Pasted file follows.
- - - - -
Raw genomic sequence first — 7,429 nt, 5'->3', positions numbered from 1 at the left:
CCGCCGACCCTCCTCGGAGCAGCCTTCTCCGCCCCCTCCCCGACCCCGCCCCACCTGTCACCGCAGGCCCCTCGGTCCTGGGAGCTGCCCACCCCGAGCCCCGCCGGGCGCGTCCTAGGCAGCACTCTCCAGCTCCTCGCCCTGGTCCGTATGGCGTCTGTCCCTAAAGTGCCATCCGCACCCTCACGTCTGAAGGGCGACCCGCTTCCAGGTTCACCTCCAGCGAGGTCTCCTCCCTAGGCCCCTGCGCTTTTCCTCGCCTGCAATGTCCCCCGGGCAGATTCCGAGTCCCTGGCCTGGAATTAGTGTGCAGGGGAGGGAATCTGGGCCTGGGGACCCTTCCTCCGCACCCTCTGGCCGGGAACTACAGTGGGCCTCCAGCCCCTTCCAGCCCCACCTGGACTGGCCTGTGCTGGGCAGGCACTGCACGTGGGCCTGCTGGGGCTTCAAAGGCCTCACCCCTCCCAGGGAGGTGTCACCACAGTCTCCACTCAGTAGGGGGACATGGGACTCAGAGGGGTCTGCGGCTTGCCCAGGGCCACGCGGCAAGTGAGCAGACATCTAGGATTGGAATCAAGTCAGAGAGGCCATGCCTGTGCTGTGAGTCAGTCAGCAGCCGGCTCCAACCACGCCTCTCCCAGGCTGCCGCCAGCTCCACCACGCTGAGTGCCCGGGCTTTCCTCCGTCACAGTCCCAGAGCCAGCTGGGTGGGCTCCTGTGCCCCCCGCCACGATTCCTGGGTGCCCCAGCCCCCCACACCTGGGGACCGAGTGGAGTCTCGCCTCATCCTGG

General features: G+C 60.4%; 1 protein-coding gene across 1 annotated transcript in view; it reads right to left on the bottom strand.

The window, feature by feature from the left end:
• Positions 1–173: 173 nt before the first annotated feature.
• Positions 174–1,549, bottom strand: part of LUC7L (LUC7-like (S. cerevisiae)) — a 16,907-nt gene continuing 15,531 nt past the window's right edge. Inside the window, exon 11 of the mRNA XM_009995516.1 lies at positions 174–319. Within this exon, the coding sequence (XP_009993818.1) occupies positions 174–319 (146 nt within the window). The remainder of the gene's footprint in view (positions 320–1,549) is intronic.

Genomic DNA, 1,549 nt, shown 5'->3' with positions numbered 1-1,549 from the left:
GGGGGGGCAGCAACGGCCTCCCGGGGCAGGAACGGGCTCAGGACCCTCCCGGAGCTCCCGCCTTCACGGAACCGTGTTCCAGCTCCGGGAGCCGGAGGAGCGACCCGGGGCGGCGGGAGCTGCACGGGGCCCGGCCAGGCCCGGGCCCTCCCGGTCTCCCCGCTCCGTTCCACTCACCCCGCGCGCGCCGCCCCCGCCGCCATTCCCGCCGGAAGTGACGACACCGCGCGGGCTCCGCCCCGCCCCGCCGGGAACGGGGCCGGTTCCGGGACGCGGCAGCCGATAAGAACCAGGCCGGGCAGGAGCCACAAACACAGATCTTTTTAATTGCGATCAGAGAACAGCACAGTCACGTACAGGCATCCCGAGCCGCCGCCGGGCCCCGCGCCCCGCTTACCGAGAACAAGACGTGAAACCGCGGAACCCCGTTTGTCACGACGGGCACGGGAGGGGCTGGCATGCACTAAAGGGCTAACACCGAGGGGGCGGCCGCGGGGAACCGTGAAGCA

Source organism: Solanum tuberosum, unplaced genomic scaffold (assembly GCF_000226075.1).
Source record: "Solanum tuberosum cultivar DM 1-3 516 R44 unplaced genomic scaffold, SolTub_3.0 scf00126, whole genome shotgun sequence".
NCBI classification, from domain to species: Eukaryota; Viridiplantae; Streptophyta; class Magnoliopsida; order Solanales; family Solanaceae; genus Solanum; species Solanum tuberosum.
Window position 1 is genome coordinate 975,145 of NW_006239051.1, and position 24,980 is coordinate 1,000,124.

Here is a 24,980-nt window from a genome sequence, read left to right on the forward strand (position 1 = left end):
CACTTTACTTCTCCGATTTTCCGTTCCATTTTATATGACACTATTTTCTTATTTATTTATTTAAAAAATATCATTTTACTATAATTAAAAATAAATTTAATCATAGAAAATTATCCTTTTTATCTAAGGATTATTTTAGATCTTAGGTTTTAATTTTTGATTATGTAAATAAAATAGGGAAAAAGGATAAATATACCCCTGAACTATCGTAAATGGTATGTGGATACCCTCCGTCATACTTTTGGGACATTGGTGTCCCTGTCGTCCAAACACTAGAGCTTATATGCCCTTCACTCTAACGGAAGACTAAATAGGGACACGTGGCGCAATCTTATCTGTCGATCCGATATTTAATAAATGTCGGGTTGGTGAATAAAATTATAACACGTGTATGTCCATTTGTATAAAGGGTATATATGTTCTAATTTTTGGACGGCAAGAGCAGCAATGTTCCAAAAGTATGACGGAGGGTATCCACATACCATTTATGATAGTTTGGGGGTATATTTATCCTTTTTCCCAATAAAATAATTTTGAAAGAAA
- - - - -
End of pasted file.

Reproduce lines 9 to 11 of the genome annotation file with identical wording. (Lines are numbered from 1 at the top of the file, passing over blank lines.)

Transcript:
Source organism: Solanum tuberosum, unplaced genomic scaffold (assembly GCF_000226075.1).
Source record: "Solanum tuberosum cultivar DM 1-3 516 R44 unplaced genomic scaffold, SolTub_3.0 scf00126, whole genome shotgun sequence".
NCBI classification, from domain to species: Eukaryota; Viridiplantae; Streptophyta; class Magnoliopsida; order Solanales; family Solanaceae; genus Solanum; species Solanum tuberosum.